Nutrition 101: Eat More Vegetables
Most of us get told frequently as we're growing up to eat our veges. We know they're healthy. We know they're good for us. So why is it one of the things so many people struggle to do?
The benefits of veges
There are a lot of different vitamins and minerals - each serves a unique purpose in our body - and one of the best ways to get them is by eating a wide range of fruits and vegetables. If that's the case, could you just take a supplement? You could, however, supplements are supposed to be an addition to what we're already eating and not a replacement.
When you eat whole fruits and vegetables, you're not just getting vitamins and minerals. You're also getting phytochemicals - special chemical compounds that can only be found in plants which help the plant thrive and fight off pests and disease. They are also responsible for the colour, flavour and smell of the plant. It's thought that these phytochemicals provide the greatest benefits to us when we ingest them.
Additionally, we get dietary fibre from veges. This makes us feel full, while also acting as a 'scrubber' for our digestive tract which helps keep our insides healthy.
Why don't we like them?
Many vegetables have a bitter flavour profile - especially greens. In nature, bitterness is often linked with toxicity so we're hardwired to steer clear of these foods. Children have more sensitive tastebuds, so it's understandable that kids dislike eating veges because of this.
As we grow up, our tastebuds generally become more acclimatised to different flavours and in turn, vegetables become more appealing. Research indicates it takes approximately 10-15 exposures to a particular food before we're more willing to accept it.
If certain veges aren't your jam, still put them on your plate and give them a go with the goal of just trying them, even for just one bite. Eventually after a number of tries over time you might find it easier - or even enjoyable! - to eat.
How much veg do we really need to eat?
Going by standard portion sizes for an everything in moderation diet, a good starting point for women is a single fist-sized portion of vegetables 3-5 times a day. For men it's roughly double this, so two fist-sized amounts of vegetables per serve.
To do this, you would be eating at least once serve for each of your main meals plus potentially your snacks as well.
Tips to help you eat more veges
Eat the rainbow. Different colours in veges are caused by different phytochemicals, and we want as many of those as we can! Aim to eat a wide variety of vegetables in a range of colours each week.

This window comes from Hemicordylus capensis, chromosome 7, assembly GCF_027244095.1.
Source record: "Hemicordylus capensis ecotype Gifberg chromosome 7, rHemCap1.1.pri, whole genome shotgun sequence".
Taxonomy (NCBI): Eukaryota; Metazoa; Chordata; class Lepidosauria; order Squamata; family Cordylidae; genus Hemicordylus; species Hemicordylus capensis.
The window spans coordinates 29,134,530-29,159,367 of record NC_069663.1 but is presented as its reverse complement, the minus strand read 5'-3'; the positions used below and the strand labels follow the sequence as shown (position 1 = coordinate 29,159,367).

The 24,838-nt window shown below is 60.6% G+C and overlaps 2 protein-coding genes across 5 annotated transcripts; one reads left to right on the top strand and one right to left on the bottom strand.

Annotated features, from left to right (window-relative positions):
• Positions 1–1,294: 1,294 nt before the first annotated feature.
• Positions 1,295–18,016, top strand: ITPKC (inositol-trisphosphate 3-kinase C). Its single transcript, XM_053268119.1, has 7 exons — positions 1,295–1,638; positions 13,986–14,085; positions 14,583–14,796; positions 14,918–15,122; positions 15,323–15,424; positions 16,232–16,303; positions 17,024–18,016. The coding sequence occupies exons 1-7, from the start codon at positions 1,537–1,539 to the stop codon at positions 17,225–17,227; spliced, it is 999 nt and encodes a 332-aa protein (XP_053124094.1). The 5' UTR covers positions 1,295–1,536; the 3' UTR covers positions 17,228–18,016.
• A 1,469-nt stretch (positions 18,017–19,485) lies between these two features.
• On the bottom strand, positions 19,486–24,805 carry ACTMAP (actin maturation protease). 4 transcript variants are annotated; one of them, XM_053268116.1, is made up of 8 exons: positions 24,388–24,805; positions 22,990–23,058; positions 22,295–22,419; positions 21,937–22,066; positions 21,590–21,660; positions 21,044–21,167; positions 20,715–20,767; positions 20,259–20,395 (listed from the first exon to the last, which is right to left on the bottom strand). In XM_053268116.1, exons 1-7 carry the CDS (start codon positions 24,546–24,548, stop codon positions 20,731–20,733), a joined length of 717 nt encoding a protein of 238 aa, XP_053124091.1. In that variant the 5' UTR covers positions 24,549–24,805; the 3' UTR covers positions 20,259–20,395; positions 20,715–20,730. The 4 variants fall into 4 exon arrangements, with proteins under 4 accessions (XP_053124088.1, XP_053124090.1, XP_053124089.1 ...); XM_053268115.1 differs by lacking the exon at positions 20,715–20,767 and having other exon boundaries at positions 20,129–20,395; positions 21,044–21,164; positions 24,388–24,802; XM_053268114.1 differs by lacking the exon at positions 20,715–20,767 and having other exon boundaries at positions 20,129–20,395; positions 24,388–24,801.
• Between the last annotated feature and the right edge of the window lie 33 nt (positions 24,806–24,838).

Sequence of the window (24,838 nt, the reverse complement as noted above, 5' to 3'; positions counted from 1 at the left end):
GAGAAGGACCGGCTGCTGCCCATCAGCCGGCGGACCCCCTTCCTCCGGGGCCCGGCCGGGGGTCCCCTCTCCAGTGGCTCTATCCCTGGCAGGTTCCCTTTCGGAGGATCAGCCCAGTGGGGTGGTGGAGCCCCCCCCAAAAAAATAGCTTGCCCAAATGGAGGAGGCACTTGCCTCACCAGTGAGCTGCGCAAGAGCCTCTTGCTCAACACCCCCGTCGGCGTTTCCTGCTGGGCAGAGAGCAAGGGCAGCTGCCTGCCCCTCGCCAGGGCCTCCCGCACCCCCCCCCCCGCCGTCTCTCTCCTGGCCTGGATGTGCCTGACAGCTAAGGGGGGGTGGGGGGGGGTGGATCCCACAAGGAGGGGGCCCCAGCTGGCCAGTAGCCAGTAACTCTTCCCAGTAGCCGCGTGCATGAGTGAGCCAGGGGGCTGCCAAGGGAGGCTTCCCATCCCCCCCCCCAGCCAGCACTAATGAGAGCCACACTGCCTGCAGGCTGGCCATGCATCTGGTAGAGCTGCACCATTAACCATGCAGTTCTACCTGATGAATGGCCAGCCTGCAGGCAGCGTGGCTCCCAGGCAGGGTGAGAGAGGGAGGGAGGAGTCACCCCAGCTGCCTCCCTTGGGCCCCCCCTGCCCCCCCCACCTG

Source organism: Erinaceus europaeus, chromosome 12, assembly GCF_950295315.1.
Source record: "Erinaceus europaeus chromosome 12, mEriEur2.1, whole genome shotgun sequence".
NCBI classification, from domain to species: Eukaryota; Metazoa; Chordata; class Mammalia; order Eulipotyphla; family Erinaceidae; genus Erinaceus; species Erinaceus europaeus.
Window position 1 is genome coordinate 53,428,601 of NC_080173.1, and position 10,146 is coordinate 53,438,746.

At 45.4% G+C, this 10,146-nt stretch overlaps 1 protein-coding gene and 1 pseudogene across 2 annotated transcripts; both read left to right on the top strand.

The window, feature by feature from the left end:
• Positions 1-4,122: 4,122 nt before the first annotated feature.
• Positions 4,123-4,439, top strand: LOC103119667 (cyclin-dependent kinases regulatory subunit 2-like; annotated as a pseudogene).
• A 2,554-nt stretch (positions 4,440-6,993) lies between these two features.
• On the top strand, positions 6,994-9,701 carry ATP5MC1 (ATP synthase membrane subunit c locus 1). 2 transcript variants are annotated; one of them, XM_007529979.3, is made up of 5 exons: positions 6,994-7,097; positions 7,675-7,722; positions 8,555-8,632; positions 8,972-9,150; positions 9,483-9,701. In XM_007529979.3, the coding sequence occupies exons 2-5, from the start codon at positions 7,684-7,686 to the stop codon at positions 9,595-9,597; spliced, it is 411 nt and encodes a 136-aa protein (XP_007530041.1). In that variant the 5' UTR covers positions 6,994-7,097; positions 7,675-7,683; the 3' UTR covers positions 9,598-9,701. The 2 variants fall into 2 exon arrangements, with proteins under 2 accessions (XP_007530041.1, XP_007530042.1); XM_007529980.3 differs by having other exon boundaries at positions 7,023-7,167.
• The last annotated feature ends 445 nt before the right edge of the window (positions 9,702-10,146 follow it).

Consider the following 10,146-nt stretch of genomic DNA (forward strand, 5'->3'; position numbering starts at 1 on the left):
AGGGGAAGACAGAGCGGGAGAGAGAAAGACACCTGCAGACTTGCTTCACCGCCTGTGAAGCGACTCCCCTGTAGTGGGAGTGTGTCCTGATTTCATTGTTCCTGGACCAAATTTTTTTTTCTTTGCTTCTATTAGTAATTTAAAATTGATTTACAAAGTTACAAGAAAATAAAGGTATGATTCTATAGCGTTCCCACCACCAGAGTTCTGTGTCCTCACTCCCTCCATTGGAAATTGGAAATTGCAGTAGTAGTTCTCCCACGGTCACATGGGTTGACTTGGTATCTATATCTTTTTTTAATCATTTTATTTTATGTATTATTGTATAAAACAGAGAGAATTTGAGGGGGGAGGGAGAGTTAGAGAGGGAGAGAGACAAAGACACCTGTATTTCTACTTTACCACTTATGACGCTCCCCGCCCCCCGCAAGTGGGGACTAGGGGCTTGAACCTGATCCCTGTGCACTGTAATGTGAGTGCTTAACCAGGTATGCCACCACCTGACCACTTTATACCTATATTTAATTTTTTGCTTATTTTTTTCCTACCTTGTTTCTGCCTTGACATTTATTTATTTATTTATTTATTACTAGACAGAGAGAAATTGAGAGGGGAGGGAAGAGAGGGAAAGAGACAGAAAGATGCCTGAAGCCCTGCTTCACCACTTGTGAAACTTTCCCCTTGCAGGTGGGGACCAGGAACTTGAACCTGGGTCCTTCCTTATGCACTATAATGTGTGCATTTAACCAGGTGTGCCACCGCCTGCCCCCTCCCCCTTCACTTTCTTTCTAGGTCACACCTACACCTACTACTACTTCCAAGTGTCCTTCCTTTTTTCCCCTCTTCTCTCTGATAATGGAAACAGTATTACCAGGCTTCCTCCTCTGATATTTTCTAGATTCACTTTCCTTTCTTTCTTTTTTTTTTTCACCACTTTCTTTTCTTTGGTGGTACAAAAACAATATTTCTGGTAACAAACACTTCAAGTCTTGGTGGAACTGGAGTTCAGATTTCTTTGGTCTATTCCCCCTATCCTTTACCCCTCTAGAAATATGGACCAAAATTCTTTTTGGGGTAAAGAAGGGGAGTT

For veges you don't like, just keep at it. Remember - 10-15 exposures/attempts before you're going to be more willing to accept a food. Keep putting it on your plate, have a small bite, try cooking it in different ways.
Pair your veges with something familiar. Ever found a food you don't like more palatable when it's with a sauce that you do like? Use this to your advantage. It could be having it with hummus or substituting a different vegetable in one of your regular meals until it begins to taste more normal.
Skip the bread and pasta, use veges as your main carbs. You can make oven baked chips out of carrots, kumara, pumpkin or potato. Ditto with using them to make a mash. Add variety using different sauces or dips.
Hide them in your meals. Some veges can be great for 'bumping up' regular recipes. Grated carrot and baby spinach go great in lasagnes, casseroles and chili con carne. Quiches can include just about anything. Pizzas can have extra vege toppings and burgers can include them in the patties.
Have a meat-free meal. Every now and then, have a vegetarian meal or aim to do it once each week.
Have vege side dishes often. Vegetables don't need to be mixed up in your main meal. Side salads and cooked veges as an added extra dish can be a great way of bumping up the veg content in your day.
Eat the veges you do like. We don't have to like every food out there! If there are vegetables that you like to eat, use them in your cooking.
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